Sunday in Singapore

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May 10th 2015
Published: May 11th 2015
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We walked the shit out of the kids today. A little more than planned due to a couple of errors in navigation. Mixing up Harbourfront station nd Bayfront station cost us a few thousand extra steps (not to mention an extra $1.50 each on the MRT and an unnecessary and untimely visit to the ticket queue. That won't happen again...not on my watch!) And an upside down map sent us the wrong way down Orchard Rd. I blame Maggie for that one. ? Jules got us back on track by noticing the road wasn't called Orchard anymore. I'm glad she did (I would have realised at the next intersection for sure) as we were all hungry and Jules was getting Hangry!

I waived the hotel breakfast option when booking. $33 a head? Tell 'em they're dreaming! While the kids would never eat $33 worth of rice bubbles and bacon, there is something to be said about a chef on less than $10 a day cooking your bespoke omelet to perfection. But that's not how we roll! We'll find (hunt) our own food thank you very much and for less than $33 a pop. $33 total for the record.

We found a cute little french cafe (ok...multi national chain) and continued our croissant odyssey - croissantyssey if you will. The Singaporean croissant topped the disappointing effort served up from the Brisbane Intrnational Airports microwave. Lift your game BIA! But I'm confident the best croissant is ahead of us. Maggie tried the kaya and was hooked immediately. The first chance she got, she was buying it by the tub. We were killing time at the Candy Empire while Jules sourced some lavendar for the long haul to Copenhagen and Maggie found some kaya amongst all the ovalmaltine products - biscuits, chocolate bars and blocks, paste and powder -all the ovalmaltine you could think of. And they sold "Australian made" M&Ms. I'll wait for M&M world if I'm going to pay $7.50 for a 200gm packet. Outrageous!!!

Singapore is a 700km* island with about 6,000,000 people but on a sundy morning the MRT and the streets are like a ghost town. Until the shops open that is. Then it is buzzing and more like the singapore I remember. AND THE SHOPS! WOW! So many shopping malls and so many shops. I counted 3 smiggle, a couple of cotton on and saw all the brands I know and more I didn't. And that was just in the one mall. All the malls are connected by subterranean passages or floating bridges and you can't tell where one ends and the other begins. It blows your mind but is a great way to stay out of the humidity/rain and like a casino, it makes it very hard to know what time it is and how long you've been there. All the shops are over staffed, this diamond shop we passed had no shoppers and about 6 staff standing around eagerly waiting to serve someone. Obviously one sale would cover the wage bill for a month or so. We did our bit for the struggling Singaporean retail sector and opened our wallets at Zara.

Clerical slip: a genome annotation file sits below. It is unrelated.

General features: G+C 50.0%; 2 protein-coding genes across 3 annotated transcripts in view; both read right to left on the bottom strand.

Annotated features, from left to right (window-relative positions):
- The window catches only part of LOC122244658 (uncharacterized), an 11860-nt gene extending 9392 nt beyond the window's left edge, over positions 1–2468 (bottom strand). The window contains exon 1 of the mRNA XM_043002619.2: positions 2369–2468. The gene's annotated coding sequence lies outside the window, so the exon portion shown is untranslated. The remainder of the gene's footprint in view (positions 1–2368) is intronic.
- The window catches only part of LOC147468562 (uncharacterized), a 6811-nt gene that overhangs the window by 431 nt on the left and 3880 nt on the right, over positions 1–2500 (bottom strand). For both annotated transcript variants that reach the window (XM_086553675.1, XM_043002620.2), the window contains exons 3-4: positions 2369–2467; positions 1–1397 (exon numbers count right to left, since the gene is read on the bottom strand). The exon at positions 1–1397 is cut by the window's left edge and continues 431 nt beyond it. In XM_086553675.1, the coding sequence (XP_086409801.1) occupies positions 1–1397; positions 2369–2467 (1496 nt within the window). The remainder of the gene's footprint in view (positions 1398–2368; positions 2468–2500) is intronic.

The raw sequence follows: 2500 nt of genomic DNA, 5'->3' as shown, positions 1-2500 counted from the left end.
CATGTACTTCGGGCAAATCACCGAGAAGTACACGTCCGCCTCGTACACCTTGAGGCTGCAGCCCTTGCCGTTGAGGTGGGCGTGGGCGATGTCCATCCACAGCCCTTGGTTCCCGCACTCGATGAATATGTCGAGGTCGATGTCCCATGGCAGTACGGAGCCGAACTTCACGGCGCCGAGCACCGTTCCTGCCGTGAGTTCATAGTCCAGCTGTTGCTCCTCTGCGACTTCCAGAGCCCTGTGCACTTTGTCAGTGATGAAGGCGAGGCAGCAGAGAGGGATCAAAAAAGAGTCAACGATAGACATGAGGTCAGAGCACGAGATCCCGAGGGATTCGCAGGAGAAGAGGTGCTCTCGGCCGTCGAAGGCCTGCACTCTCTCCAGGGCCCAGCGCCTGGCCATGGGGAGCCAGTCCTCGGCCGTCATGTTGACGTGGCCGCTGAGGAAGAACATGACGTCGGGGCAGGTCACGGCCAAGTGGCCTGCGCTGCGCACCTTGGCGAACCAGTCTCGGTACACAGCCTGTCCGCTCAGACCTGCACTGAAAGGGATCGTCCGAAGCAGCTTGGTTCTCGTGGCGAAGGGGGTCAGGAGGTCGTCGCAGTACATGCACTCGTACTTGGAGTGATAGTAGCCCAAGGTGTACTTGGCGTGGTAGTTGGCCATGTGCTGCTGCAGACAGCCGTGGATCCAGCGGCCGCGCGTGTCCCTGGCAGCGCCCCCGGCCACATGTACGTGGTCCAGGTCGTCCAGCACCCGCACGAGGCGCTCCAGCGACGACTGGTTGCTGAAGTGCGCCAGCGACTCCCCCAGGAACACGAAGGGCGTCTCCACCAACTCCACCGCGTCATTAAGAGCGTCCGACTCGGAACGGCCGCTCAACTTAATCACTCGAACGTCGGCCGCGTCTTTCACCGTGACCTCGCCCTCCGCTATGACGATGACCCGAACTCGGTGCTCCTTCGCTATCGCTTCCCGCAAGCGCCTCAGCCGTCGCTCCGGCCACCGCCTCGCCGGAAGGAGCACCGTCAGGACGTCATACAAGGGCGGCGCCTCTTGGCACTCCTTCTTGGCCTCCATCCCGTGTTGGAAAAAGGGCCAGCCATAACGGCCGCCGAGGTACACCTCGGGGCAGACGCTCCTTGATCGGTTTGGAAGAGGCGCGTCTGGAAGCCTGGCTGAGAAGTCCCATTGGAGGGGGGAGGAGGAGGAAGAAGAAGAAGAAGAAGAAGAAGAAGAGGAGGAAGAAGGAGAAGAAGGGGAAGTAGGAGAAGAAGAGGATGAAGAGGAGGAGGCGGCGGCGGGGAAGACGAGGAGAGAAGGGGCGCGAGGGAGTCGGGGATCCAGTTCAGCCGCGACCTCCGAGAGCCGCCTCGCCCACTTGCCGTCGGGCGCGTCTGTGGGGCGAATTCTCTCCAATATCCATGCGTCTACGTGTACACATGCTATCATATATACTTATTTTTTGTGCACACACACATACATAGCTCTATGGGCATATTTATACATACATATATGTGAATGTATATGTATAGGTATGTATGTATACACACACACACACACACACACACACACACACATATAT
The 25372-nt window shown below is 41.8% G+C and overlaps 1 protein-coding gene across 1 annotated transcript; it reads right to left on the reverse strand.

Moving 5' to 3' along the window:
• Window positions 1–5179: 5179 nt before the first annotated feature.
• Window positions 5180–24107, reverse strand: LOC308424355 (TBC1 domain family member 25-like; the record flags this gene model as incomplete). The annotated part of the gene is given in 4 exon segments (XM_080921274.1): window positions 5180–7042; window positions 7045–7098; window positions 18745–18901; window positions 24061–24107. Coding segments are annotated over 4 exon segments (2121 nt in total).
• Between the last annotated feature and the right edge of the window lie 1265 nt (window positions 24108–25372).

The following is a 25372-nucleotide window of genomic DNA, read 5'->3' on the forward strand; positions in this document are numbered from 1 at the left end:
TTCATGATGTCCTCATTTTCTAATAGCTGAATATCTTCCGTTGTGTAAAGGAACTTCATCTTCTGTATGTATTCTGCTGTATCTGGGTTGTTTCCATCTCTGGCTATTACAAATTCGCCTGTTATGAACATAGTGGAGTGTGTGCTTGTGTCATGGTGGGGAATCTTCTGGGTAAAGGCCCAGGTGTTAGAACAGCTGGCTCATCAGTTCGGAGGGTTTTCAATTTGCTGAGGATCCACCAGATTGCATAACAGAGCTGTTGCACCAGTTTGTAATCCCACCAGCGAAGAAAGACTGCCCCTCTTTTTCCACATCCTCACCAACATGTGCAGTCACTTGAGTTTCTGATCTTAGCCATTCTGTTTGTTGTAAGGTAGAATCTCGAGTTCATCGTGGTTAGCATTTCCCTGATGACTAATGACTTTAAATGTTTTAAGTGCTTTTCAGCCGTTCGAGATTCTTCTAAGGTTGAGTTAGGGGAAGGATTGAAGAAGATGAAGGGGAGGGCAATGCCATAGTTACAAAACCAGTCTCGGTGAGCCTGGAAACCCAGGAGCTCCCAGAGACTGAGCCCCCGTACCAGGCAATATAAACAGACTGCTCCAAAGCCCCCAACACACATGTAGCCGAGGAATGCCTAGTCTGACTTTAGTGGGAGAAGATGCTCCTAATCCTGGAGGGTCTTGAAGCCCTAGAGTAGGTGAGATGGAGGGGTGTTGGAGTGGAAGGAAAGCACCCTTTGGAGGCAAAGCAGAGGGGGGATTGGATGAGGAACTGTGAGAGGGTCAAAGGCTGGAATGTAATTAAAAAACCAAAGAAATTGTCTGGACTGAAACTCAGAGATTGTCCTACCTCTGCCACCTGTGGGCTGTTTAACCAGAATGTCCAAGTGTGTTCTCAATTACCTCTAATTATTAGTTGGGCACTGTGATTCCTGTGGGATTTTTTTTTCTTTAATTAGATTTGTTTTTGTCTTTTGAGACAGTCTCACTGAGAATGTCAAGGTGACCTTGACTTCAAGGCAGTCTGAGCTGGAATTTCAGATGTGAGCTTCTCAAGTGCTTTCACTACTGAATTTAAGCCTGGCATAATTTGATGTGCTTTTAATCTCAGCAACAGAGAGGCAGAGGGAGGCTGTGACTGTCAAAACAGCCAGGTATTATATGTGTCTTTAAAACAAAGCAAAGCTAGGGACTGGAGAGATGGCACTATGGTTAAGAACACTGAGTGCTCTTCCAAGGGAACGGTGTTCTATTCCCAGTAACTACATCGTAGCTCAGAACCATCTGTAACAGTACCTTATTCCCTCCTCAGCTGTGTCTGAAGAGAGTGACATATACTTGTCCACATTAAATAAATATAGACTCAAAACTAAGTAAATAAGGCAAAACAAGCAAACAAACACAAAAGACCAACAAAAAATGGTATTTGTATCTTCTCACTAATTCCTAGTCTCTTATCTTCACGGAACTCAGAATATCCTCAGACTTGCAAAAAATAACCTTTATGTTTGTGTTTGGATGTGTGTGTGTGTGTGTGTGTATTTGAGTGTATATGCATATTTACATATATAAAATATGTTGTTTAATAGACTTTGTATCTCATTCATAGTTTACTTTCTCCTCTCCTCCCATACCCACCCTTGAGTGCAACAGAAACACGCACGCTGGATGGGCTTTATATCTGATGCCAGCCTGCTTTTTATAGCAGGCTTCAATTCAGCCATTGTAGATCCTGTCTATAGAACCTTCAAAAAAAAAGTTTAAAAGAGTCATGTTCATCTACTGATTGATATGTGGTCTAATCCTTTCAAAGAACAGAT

Back on the street and you know you're in an Asian city - hustling and bustling crowds of people - but it lacks the vibrancy of Bangkok or Ho Chi Minh. It's so clean and organised, so safe and comfortable. Not a bad thing when travelling with kids and makes it an ideal stopover, but where's the culture? The hustle and bustle isn't like the other devloped, wealthy Asian city I know either. In Tokyo you know you're in Japan. There's a pride in being Japanese. Singapore is kind of generic.

I do like it here and the organisation and order is welcomed. So are the facilities of our hotel. We chilled by the pool this arvo. A water slide and fountain for the kids and cocktails and pints of Tiger for the big kids. Jules got a mother's day massage and we got some much needed rest after our marathon walk this morning. Jules got her 10,000 steps by 2pm and that means Milla probably hit 20,000. We are trying to slow down but we love to walk a city. How else do you really see it?

And there is more to Singapore than just shops. Gardens by the bay for example. Yes we took the wrong train line, yes we had to walk through another 2 kms of designer brand stores to find the food court, yes we ate dinner at a toast restaurant but we made it just in time for a music and light show amongst a pretty impressive garden. Surrounded by the illuminated gardens, with a soundtrack of classic movie soundtracks we could also see the Singapore flyer and the ominous marina bay sands - that hotel with the roof top infinity pool you've seen on the travel adds. it's an impressive building and it's proximiy explains the casino off the MRT station and the standard of boutique brands in the shopping centre. I didn't see any Cotton On stores in this mall, but the $3 peanut butter toast and Milo hit the spot.

Seeing the kids navigating the trains and traffic and walking amongst all the people - chinese, malay, indian - is why I wanted to come through Asia. Deaks heard a guy on his mobile and thought he said "i wanna be a Sultana" and Milla sat wide eyed watching two women on the train chatting in Malay. This can't not broaden their minds in a positive way. Sure we'll be surrounded by foreign language in Europe but they still kinda look like us.

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